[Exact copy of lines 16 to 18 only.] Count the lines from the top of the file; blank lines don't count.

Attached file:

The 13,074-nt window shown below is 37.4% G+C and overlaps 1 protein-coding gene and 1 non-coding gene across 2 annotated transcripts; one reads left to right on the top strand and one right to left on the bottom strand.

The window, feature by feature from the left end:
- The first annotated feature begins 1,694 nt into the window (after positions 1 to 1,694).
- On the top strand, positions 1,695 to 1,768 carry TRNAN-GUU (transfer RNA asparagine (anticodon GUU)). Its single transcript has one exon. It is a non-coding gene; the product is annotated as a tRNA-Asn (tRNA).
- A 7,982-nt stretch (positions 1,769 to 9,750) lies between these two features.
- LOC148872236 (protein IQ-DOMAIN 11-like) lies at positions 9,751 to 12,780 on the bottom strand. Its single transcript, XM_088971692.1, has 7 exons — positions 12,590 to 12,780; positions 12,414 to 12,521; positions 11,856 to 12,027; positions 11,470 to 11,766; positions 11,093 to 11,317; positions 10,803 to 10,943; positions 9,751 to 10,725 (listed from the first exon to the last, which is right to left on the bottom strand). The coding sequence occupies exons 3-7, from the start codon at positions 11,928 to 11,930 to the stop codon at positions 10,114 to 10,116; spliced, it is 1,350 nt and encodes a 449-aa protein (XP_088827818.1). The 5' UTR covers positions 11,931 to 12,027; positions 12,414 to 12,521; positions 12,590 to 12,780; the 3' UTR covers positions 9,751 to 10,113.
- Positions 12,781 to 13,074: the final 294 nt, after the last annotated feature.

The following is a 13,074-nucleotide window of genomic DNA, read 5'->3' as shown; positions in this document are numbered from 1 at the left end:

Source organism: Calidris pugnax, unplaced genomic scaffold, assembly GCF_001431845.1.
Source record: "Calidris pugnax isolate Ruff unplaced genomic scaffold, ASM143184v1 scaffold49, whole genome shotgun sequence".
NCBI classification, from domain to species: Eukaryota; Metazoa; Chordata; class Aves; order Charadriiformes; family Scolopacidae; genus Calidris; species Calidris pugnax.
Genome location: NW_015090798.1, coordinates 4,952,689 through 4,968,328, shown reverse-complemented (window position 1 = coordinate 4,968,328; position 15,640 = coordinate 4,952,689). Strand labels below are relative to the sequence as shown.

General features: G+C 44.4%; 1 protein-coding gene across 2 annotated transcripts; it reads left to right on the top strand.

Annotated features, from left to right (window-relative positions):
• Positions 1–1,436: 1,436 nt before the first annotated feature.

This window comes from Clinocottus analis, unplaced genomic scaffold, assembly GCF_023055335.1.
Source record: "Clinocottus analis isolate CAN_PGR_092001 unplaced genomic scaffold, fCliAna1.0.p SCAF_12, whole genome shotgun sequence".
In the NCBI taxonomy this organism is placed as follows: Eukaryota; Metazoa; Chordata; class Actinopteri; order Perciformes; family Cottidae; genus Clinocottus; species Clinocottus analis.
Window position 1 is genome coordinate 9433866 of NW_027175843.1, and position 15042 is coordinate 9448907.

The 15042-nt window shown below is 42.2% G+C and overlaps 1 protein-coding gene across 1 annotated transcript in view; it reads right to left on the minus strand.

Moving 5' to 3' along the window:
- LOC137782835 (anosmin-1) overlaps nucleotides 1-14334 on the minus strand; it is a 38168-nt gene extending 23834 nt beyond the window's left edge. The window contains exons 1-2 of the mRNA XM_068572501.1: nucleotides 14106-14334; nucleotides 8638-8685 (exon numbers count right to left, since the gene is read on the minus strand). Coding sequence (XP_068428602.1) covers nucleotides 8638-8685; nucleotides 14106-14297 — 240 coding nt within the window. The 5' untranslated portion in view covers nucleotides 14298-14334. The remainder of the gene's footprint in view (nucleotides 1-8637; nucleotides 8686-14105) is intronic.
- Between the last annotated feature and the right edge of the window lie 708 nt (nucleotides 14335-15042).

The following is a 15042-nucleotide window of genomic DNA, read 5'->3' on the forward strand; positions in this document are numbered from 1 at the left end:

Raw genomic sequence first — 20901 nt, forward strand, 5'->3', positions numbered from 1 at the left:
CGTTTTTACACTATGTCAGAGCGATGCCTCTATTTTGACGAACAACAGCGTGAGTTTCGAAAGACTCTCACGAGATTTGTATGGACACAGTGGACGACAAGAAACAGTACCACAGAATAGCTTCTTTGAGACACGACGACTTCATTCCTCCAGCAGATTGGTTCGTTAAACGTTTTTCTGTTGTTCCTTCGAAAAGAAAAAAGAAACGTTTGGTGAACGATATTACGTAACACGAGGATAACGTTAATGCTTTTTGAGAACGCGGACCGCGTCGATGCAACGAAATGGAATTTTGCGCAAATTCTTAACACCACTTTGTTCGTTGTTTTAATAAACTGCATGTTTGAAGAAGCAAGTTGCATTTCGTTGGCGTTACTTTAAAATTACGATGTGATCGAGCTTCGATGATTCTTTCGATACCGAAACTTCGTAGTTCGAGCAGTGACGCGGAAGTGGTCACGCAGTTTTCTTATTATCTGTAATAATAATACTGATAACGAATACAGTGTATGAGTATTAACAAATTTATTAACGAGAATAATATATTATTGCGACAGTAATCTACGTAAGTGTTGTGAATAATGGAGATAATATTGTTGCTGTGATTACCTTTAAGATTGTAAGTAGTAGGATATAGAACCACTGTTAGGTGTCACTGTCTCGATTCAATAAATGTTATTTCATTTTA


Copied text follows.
This window comes from Clinocottus analis, unplaced genomic scaffold, assembly GCF_023055335.1.
Source record: "Clinocottus analis isolate CAN_PGR_092001 unplaced genomic scaffold, fCliAna1.0.p SCAF_12, whole genome shotgun sequence".
In the NCBI taxonomy this organism is placed as follows: Eukaryota; Metazoa; Chordata; class Actinopteri; order Perciformes; family Cottidae; genus Clinocottus; species Clinocottus analis.